If I Violate the Terms of My Probation Sentence, What Happens?
If you’ve pleaded guilty or been convicted of a felony in Illinois, there may be a good chance that you will serve all or part of your sentence on probation. Probation is a way for you to avoid doing prison or jail time after a criminal conviction, allowing you to continue working to support your family, in exchange for complying with the terms imposed by the judge.
Pre-Trial Investigation (PTI) or Pre-Sentence Investigation (PSI) in some situations may be ordered by the judge in order to determine whether you’re eligible for probation. Where a PTI or PSI has been requested, the judge at the Circuit Court where you’ve been ordered to appear, such as Markham or Bridgeview Courthouse, will request a report from the probation department to be completed recommending a sentence. The probation department will look at factors such as your criminal history, any history of drug or alcohol abuse, and whether or not you’re supporting a family when determining whether you’re a good candidate for probation. Your Chicago area criminal defense attorney will also have an opportunity to convince the judge that you are a good candidate for probation rather than imprisonment.
There are many different types of probation that you may qualify for, such as:
- 1st Offender Probation – Leads to the case being dismissed and removed from your criminal history.
- 2nd Chance Probation – Leads to charges qualifying to be expunged from you criminal history.
- TASC Probation – Special Probation for individuals addicted to drugs permitting them to undergo treatment and qualifying them for expungement.
- Drug Court Probation – Special Probation for repeat drug offenders.
- Mental Health Probation – Special Probation for individuals with Mental Health Conditions.
- Veterans Court Probation – Special Probation for the Men & Women who have Served and Protected our Country within one of the branches of our Armed Forces.
- 710/1410 Drug Probation – Special Probation for 1st Time Drug Offenders qualifying them for Expungement of charges.
Since a judge can impose such a wide variety of terms and conditions on you during probation, there are many ways that you can violate these terms. For example, if the judge has imposed regular drug testing as a condition of your probation, testing positive for drugs or failing to take a test will be considered a violation. If you are sentenced to supervised probation, you will be required to meet with your caseworker on a regular basis. Missing these meetings will be considered a violation of your probation terms. Additional violations could include failing to complete mandatory community service, failing to get or keep employment, failing to attend drug or alcohol counseling, or being arrested for a new crime.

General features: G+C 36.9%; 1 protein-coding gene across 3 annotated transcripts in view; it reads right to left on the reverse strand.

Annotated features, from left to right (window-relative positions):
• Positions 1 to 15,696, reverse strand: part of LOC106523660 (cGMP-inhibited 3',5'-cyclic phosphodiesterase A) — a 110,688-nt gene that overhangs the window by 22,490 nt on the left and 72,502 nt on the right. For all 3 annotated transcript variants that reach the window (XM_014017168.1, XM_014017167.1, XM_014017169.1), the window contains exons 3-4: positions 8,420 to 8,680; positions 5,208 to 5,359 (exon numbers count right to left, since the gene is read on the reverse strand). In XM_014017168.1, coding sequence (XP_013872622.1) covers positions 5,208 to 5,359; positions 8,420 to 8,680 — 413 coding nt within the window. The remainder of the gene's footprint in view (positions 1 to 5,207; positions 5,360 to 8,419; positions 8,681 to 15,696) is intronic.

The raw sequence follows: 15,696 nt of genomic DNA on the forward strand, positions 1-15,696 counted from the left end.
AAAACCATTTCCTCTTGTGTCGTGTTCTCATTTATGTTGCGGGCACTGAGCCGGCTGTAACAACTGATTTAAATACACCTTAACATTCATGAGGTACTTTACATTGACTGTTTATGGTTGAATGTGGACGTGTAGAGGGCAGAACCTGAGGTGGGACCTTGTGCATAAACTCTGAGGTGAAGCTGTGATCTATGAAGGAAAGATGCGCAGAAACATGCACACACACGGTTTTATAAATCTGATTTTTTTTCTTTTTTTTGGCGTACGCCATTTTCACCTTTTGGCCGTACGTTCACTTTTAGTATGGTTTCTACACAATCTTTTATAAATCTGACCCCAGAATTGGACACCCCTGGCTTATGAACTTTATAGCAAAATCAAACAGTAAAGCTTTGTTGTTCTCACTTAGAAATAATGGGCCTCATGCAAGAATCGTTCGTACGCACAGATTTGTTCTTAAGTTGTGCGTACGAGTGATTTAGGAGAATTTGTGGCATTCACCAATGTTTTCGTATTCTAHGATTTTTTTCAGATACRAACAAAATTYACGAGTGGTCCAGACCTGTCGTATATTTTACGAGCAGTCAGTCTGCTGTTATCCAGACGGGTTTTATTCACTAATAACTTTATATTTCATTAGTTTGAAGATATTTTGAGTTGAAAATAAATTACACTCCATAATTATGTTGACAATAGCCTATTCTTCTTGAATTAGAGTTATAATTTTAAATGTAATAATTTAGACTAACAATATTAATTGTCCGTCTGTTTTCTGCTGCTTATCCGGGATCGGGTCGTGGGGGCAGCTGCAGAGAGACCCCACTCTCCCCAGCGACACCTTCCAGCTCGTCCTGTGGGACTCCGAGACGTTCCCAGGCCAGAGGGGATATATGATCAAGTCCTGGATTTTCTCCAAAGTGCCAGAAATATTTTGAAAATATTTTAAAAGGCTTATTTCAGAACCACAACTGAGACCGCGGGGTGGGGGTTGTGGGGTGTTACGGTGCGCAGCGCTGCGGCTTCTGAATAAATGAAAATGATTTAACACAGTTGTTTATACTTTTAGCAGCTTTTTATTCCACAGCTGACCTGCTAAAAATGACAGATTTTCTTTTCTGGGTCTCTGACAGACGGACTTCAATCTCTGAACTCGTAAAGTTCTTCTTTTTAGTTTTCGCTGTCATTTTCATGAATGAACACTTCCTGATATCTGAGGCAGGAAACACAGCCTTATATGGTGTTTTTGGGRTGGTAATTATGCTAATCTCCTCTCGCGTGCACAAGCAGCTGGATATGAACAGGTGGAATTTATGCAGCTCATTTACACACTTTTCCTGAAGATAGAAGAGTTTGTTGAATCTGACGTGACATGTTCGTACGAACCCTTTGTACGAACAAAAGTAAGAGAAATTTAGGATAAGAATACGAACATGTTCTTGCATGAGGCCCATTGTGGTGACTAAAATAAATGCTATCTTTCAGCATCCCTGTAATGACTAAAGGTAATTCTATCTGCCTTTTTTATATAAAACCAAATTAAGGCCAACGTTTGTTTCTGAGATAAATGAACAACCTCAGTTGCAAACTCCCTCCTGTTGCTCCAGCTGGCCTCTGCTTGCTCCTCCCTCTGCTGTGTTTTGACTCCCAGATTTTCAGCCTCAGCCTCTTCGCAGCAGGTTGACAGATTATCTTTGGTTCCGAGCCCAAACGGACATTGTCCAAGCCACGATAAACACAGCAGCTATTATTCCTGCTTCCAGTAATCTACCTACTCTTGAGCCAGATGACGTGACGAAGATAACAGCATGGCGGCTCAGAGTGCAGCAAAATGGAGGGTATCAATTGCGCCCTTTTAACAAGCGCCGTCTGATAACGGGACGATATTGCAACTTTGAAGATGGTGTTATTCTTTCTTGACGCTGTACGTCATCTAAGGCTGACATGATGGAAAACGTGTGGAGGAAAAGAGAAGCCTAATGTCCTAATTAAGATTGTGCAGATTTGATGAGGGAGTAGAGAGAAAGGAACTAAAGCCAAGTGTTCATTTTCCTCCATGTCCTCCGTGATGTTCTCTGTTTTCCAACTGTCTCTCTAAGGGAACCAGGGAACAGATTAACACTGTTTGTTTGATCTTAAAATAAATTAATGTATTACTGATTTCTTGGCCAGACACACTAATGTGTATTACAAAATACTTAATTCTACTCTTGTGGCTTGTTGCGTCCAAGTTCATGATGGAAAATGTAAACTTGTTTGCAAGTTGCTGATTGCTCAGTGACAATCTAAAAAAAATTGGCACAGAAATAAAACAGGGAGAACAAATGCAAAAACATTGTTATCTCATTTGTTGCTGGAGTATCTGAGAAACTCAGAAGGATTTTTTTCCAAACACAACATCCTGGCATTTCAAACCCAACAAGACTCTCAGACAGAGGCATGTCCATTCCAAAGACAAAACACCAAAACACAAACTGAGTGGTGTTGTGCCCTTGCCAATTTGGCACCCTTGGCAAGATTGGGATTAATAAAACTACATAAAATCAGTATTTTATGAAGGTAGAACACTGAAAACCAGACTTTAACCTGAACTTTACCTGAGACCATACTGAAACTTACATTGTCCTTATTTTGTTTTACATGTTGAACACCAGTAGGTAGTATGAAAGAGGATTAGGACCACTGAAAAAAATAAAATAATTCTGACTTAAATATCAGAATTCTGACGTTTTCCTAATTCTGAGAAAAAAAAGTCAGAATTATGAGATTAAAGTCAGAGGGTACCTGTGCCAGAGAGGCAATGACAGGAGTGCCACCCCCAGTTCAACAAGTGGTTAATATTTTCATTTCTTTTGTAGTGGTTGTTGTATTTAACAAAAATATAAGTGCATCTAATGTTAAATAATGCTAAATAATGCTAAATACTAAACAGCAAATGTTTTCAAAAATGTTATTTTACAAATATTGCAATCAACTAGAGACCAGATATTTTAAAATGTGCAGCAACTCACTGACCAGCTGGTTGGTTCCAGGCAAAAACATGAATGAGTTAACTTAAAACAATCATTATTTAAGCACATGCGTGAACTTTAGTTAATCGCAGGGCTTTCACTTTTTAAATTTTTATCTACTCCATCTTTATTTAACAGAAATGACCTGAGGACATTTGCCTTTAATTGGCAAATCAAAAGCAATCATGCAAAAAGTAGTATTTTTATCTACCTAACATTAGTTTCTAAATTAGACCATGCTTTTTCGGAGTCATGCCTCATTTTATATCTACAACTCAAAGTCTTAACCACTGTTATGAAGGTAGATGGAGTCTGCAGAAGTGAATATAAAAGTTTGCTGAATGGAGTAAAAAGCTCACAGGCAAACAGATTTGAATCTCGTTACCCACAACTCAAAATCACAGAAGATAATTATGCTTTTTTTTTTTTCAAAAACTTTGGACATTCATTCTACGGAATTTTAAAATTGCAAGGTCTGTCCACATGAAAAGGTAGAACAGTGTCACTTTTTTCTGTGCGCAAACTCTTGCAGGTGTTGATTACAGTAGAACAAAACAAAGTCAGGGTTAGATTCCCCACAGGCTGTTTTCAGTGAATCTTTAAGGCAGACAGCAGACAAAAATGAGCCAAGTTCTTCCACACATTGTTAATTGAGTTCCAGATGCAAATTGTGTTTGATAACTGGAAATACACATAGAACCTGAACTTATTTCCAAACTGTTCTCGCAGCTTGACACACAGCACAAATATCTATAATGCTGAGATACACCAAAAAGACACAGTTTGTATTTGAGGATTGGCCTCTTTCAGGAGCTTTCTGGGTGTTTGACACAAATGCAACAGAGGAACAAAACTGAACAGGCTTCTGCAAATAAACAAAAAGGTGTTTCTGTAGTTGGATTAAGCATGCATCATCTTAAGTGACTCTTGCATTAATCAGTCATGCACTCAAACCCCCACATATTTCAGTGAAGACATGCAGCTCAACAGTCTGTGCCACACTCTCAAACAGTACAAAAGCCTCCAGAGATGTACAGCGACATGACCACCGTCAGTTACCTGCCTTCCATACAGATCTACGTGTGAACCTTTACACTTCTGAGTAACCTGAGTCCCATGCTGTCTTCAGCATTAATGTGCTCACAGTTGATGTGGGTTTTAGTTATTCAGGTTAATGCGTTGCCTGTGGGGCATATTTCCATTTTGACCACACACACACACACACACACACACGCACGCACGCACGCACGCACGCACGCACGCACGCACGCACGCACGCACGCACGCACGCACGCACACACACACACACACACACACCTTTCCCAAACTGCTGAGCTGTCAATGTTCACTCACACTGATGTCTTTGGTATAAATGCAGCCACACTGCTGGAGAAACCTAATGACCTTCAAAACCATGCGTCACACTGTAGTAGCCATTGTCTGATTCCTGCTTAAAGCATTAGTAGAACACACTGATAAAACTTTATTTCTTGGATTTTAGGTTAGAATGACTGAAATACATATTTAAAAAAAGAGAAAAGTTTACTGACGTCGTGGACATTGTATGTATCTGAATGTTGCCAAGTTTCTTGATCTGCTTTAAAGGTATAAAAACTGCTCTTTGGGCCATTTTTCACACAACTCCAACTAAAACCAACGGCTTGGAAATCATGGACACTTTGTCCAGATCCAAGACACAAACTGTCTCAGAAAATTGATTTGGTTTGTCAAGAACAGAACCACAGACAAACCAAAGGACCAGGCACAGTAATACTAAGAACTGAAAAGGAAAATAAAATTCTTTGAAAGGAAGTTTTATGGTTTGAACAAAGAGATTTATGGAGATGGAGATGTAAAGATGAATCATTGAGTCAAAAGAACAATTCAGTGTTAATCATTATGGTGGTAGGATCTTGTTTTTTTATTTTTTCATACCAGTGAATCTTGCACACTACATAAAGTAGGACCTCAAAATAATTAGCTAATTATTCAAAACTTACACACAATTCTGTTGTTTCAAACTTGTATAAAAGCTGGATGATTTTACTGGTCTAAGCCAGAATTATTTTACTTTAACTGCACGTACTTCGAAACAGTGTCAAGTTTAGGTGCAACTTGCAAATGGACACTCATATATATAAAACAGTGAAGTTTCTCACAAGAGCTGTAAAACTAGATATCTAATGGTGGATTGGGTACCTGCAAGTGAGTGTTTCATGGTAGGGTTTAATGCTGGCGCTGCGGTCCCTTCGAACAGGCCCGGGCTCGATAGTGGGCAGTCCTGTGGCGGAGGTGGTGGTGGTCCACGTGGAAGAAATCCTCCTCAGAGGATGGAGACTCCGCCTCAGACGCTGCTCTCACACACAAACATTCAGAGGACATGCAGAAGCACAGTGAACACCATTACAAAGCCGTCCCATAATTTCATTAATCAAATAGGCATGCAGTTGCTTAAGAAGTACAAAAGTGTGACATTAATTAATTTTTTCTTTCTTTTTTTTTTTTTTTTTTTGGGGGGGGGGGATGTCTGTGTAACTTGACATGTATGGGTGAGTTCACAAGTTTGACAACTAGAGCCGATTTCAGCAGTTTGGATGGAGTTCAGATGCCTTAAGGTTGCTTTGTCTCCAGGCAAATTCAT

While some violations may be sufficiently minor to result in only a warning, your caseworker will track each violation and eventually submit a violation report to the court, listing each incident where you did not comply with your probation terms. The judge can use this report as a basis to hold a probation revocation hearing.
At the probation revocation hearing, your caseworker, the prosecutor, and your attorney will have a chance to argue for why you should or should not be permitted to either remain on probation on the same conditions, stay on probation with new conditions put in place, or whether you should instead be required to serve time in jail. If your probation is revoked, you could face incarceration for any portion of the time you could have received had you not instead been sentenced to probation. Your hearing could also result in your probation being terminated as unsatisfactory. This would mean you would no longer be bound to comply with your probation terms, but it could prevent you from having the conviction removed from your record, or obtaining a probation sentence on a different conviction. A skilled Homewood criminal defense attorney will be able to fight for your best interests before the court to keep you out of jail and on a path back to a brighter future.
If you are in the Chicago area and are facing criminal charges at the Markham Courthouse or Bridgeview Courthouse, contact knowledgeable and determined Homewood criminal defense attorney John Fairman for a consultation on your case, at 708-799-4848.